Motherhood is often tedious, deal with it

Published 7.9.2017
The inspiration for these words is this this article, which was a response to this article. The premise for both articles was that some women don't enjoy motherhood, and their number is larger than most observers expect. I was not surprised that there are women who don't enjoy motherhood, not because I am amongst their number but because I listen and pay attention to others when they speak an act. There are plenty of women who mistakenly bought into the premise that motherhood was some noble, all fulfilling enterprise filled with marvels and milestones, only to hit with the reality of the relentless tedium.

There are entire industries devoted to propagating the image of motherhood as the highest calling of women. Finding an image (at Pixabay) for motherhood that wasn't completely syrupy proved to be difficult, which how a duck and her ducklings came to illustrate this piece. Pregnancy is possible for most healthy human females, it does not a parent make. Placing "false halos" over women who happen to be fertile creates unrealistic expectations.
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I am a mother, and I do not regret being one. There are aspects of being mom that are joyous, wonderful, even fulfilling However, I don't sugarcoat the reality. Unless you are wealthy enough to employ a household staff, a large part of motherhood consists of repetitive tasks and chores. Children need food, clothes, and care everyday. There are always dishes to be done, clothes to wash, house cleaning to do, mouths to be fed etc.

Yes, husbands/partners/co-parents can do all of those things, but the most often those tasks get added to mom's to-do list, not dad's. And unlike the duck in the image, human children don't attain independence and fly off on their own within a year. Motherhood is for the long haul— though the better word is parent both because it's more inclusive and because motherhood requires only a live birth, parenting (actually providing love and care for the child) requires much more.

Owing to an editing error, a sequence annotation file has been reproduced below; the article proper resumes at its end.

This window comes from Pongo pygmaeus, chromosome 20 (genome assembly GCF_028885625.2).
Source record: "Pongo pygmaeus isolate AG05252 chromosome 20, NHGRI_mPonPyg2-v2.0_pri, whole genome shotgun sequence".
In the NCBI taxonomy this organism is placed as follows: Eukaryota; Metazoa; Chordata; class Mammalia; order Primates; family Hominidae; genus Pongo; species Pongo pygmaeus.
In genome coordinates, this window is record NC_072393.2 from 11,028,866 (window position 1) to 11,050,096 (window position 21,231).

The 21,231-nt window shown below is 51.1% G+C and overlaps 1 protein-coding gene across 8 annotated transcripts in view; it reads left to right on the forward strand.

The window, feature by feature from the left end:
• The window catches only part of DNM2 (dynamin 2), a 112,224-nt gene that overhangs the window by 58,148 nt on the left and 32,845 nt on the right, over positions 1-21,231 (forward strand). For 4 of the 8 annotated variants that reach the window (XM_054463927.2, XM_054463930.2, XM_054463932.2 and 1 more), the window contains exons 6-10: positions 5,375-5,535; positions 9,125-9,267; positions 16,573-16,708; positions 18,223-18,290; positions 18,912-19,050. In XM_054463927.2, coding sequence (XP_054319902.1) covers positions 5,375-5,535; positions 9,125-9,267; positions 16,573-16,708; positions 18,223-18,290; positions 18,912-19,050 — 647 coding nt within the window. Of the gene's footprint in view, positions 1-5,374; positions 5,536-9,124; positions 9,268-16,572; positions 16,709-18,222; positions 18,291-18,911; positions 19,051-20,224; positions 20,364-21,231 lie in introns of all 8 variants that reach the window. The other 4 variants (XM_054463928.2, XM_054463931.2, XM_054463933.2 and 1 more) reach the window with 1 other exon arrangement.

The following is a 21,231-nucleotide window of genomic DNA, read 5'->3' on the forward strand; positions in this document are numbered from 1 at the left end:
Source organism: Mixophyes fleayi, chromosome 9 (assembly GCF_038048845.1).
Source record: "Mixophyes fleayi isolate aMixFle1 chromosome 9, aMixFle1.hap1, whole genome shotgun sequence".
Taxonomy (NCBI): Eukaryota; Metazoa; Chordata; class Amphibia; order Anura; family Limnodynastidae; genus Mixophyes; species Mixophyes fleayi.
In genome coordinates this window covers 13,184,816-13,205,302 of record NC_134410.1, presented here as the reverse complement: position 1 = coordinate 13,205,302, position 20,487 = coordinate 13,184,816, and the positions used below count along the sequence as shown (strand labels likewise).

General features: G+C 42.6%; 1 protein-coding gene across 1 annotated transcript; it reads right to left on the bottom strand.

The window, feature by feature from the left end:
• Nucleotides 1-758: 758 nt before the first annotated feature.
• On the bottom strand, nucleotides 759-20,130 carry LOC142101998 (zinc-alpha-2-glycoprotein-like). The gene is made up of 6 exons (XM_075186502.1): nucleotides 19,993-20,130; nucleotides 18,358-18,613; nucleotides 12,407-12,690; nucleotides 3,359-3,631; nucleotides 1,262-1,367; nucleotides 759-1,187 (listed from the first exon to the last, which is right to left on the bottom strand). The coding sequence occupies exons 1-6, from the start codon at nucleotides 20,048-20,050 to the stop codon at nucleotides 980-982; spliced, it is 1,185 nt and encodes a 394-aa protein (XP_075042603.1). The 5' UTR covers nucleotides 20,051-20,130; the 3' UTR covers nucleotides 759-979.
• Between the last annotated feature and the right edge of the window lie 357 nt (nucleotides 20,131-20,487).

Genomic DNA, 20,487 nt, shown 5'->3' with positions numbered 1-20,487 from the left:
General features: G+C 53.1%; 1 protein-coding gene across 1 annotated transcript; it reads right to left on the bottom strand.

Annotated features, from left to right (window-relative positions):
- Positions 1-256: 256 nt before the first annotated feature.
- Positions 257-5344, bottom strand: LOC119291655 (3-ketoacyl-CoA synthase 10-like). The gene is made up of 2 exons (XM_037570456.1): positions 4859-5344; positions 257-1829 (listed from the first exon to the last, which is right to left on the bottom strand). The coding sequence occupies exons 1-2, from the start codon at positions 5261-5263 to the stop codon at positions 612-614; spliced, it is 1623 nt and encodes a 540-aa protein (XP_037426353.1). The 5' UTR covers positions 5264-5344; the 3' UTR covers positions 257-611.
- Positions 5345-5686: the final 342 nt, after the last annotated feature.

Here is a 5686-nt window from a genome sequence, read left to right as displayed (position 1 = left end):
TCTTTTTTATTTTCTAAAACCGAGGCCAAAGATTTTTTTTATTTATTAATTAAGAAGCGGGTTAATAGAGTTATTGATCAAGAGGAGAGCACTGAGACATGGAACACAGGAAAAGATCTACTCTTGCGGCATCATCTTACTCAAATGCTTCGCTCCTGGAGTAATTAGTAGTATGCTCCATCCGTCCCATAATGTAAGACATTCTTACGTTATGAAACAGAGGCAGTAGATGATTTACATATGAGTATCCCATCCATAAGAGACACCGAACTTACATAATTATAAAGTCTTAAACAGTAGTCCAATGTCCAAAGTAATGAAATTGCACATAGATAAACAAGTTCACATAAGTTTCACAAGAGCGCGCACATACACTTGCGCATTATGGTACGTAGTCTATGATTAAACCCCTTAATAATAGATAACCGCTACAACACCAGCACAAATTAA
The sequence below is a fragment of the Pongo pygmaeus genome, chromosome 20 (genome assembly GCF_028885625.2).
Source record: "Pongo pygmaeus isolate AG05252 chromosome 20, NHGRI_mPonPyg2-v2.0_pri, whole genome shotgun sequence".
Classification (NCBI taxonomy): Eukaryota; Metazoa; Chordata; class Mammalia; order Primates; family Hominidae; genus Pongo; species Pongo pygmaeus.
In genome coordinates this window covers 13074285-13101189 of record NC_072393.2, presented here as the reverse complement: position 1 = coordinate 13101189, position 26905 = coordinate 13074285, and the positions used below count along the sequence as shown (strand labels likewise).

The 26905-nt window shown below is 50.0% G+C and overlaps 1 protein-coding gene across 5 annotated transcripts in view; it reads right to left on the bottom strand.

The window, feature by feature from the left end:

Mothers have always complained about the tedium of being a parent, they just didn’t used to have the internet to broadcast it. Of course, they didn’t used to the internet to create a faux reality either with hyper happy Instagram pages— but motherhood as martyrhood has been a thing since the 1970s when women started entering the workforce in large number and the working mom vs the stay at home mom wars entered a new phase.

Suddenly the word mom became qualified with either the word "working" or "stay at home." Later a third qualifier gained some traction, and the "work from home" mom became a category. The same qualifiers can be applied to dads, well except for "working." I've never seen or heard someone referred to as a "working dad."

I've been all three types of mom, depending on life's circumstances, though I never actually described myself in those terms. However, as I've written before, I don't look to others to validate my choices, so it was never important to me to identify with any particular groups. Quality of parenting isn't determined by employment status.

The saddest story related at the second link above is the women who had a baby “because it was the thing todo” and then watched her entire life change because having kids and a hard charging career is hard to make work. One or the other of you has to take a step back from the treadmill (it doesn’t have to be the mom) unless you’re going to hire a nanny. A nanny doesn’t relieve all of the tedium, but she will take on some of the burden.

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